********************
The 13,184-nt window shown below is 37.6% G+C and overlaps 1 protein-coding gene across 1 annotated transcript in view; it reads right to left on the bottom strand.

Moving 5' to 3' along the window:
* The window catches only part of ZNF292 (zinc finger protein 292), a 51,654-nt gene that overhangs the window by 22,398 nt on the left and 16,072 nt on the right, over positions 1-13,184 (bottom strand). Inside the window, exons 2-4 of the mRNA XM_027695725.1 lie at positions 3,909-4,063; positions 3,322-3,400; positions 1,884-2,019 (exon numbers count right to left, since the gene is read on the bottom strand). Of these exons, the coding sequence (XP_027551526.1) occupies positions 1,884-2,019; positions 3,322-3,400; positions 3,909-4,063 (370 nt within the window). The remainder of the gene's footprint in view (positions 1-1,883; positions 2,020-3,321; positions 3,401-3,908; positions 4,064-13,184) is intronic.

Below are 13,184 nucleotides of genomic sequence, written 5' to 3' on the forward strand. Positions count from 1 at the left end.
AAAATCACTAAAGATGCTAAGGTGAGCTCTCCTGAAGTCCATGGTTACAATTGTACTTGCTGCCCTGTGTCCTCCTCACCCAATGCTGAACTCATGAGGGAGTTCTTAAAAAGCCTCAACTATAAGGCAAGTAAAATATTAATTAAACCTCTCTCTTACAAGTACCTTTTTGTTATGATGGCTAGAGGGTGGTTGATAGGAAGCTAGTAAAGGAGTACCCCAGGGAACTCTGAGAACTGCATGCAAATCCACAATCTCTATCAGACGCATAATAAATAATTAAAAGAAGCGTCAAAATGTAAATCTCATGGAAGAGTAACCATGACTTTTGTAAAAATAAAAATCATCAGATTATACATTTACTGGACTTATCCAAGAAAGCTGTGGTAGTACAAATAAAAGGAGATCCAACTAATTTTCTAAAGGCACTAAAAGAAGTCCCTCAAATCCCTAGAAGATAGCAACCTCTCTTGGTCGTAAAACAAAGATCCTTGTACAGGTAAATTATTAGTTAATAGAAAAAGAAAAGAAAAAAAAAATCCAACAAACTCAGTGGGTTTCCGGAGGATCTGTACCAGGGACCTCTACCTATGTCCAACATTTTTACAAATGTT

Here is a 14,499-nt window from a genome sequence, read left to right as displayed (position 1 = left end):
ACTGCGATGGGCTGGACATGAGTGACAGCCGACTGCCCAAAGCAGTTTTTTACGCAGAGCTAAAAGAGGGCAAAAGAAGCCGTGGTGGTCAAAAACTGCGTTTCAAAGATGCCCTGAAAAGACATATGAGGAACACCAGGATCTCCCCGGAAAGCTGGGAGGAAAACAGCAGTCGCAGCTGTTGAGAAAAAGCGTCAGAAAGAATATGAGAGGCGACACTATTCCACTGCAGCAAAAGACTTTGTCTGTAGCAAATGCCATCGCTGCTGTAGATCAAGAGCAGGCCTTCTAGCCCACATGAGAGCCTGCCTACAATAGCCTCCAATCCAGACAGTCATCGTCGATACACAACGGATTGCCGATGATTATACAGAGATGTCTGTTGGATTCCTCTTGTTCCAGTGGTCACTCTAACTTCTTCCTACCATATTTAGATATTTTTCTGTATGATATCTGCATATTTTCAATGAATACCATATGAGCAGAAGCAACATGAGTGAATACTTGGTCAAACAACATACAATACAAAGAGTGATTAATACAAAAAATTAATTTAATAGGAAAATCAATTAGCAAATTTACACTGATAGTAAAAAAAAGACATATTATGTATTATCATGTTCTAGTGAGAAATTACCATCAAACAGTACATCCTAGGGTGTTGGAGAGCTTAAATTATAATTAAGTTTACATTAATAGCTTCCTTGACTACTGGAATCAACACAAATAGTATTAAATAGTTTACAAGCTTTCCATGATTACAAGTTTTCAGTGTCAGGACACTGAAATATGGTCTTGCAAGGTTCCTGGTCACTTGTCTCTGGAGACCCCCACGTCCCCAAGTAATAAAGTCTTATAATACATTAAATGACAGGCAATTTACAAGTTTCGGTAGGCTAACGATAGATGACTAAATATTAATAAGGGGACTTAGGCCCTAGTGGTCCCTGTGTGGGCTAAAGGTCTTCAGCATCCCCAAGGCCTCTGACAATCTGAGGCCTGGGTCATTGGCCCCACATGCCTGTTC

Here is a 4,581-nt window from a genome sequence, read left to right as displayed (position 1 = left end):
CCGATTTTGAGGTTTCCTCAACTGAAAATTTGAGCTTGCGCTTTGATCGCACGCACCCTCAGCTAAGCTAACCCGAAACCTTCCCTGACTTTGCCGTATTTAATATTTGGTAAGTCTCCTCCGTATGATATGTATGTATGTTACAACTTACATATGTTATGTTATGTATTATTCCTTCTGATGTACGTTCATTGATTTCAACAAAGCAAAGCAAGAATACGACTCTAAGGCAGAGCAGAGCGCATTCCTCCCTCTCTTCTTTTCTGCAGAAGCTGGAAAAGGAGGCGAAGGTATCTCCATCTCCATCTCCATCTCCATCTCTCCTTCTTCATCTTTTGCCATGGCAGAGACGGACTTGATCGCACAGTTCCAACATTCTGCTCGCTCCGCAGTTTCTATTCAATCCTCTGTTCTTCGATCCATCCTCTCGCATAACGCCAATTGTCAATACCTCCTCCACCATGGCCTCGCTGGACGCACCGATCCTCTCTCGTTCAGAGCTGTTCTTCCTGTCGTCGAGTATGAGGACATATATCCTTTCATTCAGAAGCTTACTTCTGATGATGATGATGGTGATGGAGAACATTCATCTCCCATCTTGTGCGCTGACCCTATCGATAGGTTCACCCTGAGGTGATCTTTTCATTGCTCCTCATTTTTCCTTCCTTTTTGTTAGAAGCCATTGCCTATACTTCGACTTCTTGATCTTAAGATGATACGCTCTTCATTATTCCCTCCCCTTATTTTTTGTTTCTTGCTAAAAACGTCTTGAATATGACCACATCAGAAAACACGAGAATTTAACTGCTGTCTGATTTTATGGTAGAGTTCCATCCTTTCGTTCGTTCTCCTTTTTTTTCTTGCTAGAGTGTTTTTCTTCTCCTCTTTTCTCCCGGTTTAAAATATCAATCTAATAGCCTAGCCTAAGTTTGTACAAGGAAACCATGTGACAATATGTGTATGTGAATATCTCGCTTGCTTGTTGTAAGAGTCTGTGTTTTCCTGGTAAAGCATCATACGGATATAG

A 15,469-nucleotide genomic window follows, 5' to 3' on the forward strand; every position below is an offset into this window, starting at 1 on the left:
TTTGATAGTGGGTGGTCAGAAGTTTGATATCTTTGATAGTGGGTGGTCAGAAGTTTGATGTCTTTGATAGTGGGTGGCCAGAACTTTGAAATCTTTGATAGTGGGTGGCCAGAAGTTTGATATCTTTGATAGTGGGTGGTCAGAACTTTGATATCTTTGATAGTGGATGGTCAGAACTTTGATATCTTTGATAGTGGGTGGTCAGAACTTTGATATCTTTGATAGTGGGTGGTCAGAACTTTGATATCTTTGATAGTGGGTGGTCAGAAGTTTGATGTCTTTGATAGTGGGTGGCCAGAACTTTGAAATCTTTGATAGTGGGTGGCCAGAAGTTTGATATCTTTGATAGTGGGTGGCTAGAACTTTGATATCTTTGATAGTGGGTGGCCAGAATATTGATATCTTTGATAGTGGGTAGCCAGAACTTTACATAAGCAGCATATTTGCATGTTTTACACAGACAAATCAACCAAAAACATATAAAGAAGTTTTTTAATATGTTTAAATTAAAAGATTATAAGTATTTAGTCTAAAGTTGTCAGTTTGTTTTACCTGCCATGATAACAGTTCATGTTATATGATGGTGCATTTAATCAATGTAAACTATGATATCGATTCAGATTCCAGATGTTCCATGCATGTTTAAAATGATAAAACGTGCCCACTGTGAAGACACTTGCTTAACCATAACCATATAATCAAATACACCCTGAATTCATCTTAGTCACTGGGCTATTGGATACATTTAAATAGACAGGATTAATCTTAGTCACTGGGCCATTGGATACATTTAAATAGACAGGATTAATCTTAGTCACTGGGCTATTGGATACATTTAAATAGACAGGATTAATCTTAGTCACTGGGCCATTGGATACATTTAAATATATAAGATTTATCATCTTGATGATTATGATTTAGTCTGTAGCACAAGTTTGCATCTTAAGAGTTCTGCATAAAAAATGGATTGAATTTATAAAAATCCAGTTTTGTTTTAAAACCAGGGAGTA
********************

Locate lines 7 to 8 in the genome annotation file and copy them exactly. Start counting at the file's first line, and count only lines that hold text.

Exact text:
ACTGCGATGGGCTGGACATGAGTGACAGCCGACTGCCCAAAGCAGTTTTTTACGCAGAGCTAAAAGAGGGCAAAAGAAGCCGTGGTGGTCAAAAACTGCGTTTCAAAGATGCCCTGAAAAGACATATGAGGAACACCAGGATCTCCCCGGAAAGCTGGGAGGAAAACAGCAGTCGCAGCTGTTGAGAAAAAGCGTCAGAAAGAATATGAGAGGCGACACTATTCCACTGCAGCAAAAGACTTTGTCTGTAGCAAATGCCATCGCTGCTGTAGATCAAGAGCAGGCCTTCTAGCCCACATGAGAGCCTGCCTACAATAGCCTCCAATCCAGACAGTCATCGTCGATACACAACGGATTGCCGATGATTATACAGAGATGTCTGTTGGATTCCTCTTGTTCCAGTGGTCACTCTAACTTCTTCCTACCATATTTAGATATTTTTCTGTATGATATCTGCATATTTTCAATGAATACCATATGAGCAGAAGCAACATGAGTGAATACTTGGTCAAACAACATACAATACAAAGAGTGATTAATACAAAAAATTAATTTAATAGGAAAATCAATTAGCAAATTTACACTGATAGTAAAAAAAAGACATATTATGTATTATCATGTTCTAGTGAGAAATTACCATCAAACAGTACATCCTAGGGTGTTGGAGAGCTTAAATTATAATTAAGTTTACATTAATAGCTTCCTTGACTACTGGAATCAACACAAATAGTATTAAATAGTTTACAAGCTTTCCATGATTACAAGTTTTCAGTGTCAGGACACTGAAATATGGTCTTGCAAGGTTCCTGGTCACTTGTCTCTGGAGACCCCCACGTCCCCAAGTAATAAAGTCTTATAATACATTAAATGACAGGCAATTTACAAGTTTCGGTAGGCTAACGATAGATGACTAAATATTAATAAGGGGACTTAGGCCCTAGTGGTCCCTGTGTGGGCTAAAGGTCTTCAGCATCCCCAAGGCCTCTGACAATCTGAGGCCTGGGTCATTGGCCCCACATGCCTGTTC

Here is a 4,581-nt window from a genome sequence, read left to right as displayed (position 1 = left end):